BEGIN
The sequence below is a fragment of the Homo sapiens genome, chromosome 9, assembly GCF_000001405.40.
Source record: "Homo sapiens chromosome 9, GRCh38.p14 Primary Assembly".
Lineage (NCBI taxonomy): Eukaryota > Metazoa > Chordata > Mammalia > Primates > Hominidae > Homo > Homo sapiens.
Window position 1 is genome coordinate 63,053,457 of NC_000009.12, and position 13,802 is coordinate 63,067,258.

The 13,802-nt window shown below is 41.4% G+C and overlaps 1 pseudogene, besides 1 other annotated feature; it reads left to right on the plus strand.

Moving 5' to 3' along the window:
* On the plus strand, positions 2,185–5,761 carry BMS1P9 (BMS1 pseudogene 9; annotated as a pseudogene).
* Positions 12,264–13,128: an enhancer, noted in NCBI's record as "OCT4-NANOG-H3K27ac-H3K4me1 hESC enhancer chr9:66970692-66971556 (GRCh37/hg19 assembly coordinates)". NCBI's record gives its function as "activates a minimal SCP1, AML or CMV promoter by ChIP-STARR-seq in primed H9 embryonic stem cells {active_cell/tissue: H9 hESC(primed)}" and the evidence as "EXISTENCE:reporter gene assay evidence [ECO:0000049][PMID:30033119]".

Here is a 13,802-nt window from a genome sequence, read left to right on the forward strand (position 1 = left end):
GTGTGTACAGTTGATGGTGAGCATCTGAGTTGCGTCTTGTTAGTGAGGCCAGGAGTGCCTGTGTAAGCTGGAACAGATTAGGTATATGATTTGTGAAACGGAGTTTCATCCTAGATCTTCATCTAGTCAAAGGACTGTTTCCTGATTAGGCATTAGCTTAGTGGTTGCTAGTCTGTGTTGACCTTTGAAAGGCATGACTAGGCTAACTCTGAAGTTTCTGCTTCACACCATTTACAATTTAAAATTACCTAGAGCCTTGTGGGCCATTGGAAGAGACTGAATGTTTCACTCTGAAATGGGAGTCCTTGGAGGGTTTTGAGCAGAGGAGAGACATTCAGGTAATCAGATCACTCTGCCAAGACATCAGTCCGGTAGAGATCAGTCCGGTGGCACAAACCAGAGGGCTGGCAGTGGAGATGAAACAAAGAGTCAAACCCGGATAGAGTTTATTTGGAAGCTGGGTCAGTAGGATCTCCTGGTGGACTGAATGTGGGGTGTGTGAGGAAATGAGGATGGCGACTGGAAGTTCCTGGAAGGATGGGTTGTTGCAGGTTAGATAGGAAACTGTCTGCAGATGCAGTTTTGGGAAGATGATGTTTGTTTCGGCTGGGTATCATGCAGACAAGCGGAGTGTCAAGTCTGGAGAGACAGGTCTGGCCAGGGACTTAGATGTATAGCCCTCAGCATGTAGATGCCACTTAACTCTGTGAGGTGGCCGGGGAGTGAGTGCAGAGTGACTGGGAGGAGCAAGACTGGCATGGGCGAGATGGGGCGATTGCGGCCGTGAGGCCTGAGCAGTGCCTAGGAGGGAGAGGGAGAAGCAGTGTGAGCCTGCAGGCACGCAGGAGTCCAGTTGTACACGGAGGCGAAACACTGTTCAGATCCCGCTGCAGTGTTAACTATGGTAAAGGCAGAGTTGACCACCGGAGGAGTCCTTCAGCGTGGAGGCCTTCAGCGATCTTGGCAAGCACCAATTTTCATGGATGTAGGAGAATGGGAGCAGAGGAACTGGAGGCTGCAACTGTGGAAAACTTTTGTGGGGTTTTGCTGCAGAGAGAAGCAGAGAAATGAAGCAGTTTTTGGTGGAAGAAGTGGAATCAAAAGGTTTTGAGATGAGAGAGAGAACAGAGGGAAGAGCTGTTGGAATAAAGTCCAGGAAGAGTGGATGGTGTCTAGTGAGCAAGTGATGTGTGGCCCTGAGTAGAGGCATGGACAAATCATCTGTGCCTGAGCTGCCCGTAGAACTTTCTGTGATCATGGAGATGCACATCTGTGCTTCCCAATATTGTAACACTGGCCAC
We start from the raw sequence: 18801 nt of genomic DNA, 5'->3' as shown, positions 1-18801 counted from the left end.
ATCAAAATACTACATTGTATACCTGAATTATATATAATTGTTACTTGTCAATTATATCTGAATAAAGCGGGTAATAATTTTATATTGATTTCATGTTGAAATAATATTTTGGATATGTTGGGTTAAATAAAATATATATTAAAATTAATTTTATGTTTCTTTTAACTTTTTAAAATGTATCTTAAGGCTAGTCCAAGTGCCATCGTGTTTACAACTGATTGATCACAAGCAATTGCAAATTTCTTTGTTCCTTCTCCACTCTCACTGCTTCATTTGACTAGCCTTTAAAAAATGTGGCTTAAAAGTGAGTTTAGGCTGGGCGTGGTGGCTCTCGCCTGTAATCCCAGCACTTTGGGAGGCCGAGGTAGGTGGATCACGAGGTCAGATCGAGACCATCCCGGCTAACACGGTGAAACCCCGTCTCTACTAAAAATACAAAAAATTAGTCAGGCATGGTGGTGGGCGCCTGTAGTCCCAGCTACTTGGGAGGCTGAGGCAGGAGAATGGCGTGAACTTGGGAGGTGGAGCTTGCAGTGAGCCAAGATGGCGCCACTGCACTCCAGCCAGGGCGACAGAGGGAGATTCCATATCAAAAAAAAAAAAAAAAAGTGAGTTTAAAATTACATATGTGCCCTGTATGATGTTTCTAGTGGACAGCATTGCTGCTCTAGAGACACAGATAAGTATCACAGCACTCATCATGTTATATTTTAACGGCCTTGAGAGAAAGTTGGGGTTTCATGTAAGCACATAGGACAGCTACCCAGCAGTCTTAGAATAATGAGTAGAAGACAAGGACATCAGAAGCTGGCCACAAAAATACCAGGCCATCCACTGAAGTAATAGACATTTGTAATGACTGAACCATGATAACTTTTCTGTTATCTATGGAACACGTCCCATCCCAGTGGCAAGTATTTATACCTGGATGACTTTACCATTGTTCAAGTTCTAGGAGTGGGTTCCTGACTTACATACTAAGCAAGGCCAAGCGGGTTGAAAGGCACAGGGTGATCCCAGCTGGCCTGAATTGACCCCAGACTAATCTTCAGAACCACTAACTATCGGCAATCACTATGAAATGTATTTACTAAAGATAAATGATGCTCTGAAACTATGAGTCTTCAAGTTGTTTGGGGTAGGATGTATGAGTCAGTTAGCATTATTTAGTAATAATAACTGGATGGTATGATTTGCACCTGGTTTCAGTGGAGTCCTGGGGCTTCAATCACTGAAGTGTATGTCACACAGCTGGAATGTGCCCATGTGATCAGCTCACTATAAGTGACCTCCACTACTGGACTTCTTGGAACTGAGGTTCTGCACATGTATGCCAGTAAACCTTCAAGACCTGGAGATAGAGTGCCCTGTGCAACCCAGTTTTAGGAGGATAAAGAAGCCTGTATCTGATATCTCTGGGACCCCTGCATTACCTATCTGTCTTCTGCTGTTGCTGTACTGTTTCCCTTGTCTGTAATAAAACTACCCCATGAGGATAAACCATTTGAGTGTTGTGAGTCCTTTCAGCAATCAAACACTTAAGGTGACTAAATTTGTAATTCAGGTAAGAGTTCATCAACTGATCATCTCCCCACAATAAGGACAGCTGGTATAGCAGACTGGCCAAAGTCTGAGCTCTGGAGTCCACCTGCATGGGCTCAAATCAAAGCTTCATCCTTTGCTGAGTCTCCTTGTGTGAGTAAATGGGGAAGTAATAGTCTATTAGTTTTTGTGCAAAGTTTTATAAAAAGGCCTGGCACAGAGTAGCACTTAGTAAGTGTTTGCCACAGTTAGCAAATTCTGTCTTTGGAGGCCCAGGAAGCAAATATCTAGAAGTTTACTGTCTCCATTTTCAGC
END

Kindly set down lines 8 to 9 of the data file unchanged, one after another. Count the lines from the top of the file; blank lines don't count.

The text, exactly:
* Positions 12,264–13,128: an enhancer, noted in NCBI's record as "OCT4-NANOG-H3K27ac-H3K4me1 hESC enhancer chr9:66970692-66971556 (GRCh37/hg19 assembly coordinates)". NCBI's record gives its function as "activates a minimal SCP1, AML or CMV promoter by ChIP-STARR-seq in primed H9 embryonic stem cells {active_cell/tissue: H9 hESC(primed)}" and the evidence as "EXISTENCE:reporter gene assay evidence [ECO:0000049][PMID:30033119]".

Here is a 13,802-nt window from a genome sequence, read left to right on the forward strand (position 1 = left end):